Why does snow always seems to catch us by surprise? Once the joy of a pretty snow-filled landscape has passed the realities of getting out and about and keeping warm set in – and it’s hard work. This year, as we enter the third week of severe cold weather, it’s clear that the UK just isn’t built for this.
Over the past few years snow problems seem to point to one thing, councils having enough grit. But even if enough had been supplied, with this much snow and ice it will mostly be used on main roads rather than our residential roads. That doesn’t help if you just want to get to the corner shop for a few essentials while you wait for the thaw. It’s even worse if you’re venturing out on foot. The government’s latest response is to get the public to clear the roads.
This seems to be a logical response. But many people have been put off this notion of helping themselves and their neighbour by fears over health and safety. The Transport Secretary, Phillip Hammond MP, told the BBC the government has a “common sense” code of practice which, if followed, should protect the public from legal action as a result of attempting to clear snow.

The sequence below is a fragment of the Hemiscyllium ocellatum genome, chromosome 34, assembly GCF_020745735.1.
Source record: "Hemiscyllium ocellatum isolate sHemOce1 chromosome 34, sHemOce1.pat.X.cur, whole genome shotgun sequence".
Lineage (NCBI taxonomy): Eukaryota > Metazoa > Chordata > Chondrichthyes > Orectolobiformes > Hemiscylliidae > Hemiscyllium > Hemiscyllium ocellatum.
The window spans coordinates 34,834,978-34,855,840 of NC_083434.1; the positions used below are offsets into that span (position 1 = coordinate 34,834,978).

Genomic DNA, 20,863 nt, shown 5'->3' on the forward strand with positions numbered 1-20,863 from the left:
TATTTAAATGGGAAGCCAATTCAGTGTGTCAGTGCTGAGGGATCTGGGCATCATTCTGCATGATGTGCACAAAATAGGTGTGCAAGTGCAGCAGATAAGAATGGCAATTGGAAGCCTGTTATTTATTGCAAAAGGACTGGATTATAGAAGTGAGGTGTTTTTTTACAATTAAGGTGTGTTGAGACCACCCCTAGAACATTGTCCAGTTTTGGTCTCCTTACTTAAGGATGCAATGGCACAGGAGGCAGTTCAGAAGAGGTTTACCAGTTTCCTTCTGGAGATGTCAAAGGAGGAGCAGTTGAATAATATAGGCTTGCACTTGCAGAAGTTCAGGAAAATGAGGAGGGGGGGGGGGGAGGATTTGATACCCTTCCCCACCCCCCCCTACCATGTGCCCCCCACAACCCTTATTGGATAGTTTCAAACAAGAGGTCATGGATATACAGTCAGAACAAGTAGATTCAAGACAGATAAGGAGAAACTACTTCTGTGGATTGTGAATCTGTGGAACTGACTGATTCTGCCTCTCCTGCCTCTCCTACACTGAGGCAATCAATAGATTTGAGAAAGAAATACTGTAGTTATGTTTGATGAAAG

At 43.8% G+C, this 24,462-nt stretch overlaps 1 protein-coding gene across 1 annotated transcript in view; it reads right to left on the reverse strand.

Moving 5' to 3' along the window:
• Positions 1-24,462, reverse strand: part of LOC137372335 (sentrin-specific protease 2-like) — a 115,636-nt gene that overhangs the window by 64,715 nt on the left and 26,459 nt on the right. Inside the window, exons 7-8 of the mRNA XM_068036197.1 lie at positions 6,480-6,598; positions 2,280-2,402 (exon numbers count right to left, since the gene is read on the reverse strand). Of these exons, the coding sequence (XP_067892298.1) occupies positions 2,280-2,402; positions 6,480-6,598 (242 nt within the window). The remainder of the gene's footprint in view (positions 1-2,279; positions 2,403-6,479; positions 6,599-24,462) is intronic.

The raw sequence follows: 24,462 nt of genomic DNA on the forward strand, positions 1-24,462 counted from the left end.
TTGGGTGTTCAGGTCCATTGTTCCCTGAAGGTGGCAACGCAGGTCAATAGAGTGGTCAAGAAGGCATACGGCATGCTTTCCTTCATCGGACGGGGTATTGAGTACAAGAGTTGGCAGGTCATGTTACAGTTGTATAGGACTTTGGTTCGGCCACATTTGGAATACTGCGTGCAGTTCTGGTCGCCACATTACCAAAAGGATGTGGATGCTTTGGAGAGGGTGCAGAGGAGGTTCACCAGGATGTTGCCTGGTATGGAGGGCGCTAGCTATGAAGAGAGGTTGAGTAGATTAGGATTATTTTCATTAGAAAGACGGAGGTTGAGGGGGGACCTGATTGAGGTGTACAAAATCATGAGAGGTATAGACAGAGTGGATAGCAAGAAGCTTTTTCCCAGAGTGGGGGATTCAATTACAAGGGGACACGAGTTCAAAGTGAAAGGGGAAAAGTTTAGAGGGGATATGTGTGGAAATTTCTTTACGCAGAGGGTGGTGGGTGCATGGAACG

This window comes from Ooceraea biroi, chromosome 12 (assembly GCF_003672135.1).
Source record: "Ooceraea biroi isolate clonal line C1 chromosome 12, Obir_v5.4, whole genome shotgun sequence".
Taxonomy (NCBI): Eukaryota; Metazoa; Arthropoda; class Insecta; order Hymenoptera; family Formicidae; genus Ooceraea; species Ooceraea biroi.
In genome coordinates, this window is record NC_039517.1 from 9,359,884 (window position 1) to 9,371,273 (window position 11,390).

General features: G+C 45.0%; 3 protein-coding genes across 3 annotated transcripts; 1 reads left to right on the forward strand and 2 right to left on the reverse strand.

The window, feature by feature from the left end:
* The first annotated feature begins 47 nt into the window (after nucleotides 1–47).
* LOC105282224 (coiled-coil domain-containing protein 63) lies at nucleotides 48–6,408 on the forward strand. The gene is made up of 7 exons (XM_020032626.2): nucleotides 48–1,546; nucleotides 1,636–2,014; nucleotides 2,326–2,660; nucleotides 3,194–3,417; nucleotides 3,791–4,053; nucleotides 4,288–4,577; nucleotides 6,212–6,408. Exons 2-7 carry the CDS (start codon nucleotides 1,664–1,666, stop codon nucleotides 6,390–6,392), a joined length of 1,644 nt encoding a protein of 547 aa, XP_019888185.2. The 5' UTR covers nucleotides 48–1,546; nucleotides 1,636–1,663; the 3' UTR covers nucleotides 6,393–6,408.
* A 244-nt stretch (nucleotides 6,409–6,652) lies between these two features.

Hopefully this will be enough to instil some confidence into neighbourhoods to get out and do it themselves. Yet local and national government still need to be accountable for keeping us well in a cold snap. Especially if this weather stays with us through the coming weeks. We already face the stark reality that the UK has one of the highest winter mortality rates in Europe – higher than even Sweden or Finland.
These are avoidable deaths that could be prevented if we knew how to cope with the dropping temperatures. Age UK’s Spread the Warmth campaign urges national and local government to put in place an emergency winter plan to protect vulnerable people from cold weather. Next year we can’t be shocked when the snow comes early, whether it’s your neighbour or the local council, it should be clear what we can do to get through the winter.